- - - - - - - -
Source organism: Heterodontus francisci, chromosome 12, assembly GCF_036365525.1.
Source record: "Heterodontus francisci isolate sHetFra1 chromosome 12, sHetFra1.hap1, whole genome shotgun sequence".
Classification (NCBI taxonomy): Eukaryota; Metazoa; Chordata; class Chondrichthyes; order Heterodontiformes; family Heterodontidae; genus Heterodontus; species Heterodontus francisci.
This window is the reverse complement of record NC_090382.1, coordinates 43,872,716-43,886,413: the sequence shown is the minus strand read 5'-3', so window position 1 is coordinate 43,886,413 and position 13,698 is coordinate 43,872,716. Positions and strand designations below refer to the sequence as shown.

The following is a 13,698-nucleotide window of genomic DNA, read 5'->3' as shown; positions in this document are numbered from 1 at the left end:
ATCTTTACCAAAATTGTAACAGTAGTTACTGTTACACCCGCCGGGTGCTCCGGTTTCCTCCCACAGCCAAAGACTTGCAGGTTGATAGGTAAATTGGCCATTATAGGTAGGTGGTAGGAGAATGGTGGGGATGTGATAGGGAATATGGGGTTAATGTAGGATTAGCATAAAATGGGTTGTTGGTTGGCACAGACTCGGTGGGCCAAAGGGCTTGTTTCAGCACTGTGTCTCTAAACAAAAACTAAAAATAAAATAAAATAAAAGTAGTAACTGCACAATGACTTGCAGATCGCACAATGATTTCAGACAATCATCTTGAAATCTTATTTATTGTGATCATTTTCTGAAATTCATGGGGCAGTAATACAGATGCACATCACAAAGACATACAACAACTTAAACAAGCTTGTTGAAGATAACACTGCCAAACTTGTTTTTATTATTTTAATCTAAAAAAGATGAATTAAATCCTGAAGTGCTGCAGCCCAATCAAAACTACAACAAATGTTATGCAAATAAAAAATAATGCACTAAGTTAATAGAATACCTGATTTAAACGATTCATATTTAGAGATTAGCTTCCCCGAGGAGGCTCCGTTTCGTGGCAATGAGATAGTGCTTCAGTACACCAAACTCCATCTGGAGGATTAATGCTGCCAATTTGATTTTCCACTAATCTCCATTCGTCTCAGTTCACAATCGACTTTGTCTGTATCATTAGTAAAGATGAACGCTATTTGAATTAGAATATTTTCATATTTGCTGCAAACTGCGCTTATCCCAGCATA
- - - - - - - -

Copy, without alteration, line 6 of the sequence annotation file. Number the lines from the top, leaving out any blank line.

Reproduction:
ATCTTTACCAAAATTGTAACAGTAGTTACTGTTACACCCGCCGGGTGCTCCGGTTTCCTCCCACAGCCAAAGACTTGCAGGTTGATAGGTAAATTGGCCATTATAGGTAGGTGGTAGGAGAATGGTGGGGATGTGATAGGGAATATGGGGTTAATGTAGGATTAGCATAAAATGGGTTGTTGGTTGGCACAGACTCGGTGGGCCAAAGGGCTTGTTTCAGCACTGTGTCTCTAAACAAAAACTAAAAATAAAATAAAATAAAAGTAGTAACTGCACAATGACTTGCAGATCGCACAATGATTTCAGACAATCATCTTGAAATCTTATTTATTGTGATCATTTTCTGAAATTCATGGGGCAGTAATACAGATGCACATCACAAAGACATACAACAACTTAAACAAGCTTGTTGAAGATAACACTGCCAAACTTGTTTTTATTATTTTAATCTAAAAAAGATGAATTAAATCCTGAAGTGCTGCAGCCCAATCAAAACTACAACAAATGTTATGCAAATAAAAAATAATGCACTAAGTTAATAGAATACCTGATTTAAACGATTCATATTTAGAGATTAGCTTCCCCGAGGAGGCTCCGTTTCGTGGCAATGAGATAGTGCTTCAGTACACCAAACTCCATCTGGAGGATTAATGCTGCCAATTTGATTTTCCACTAATCTCCATTCGTCTCAGTTCACAATCGACTTTGTCTGTATCATTAGTAAAGATGAACGCTATTTGAATTAGAATATTTTCATATTTGCTGCAAACTGCGCTTATCCCAGCATA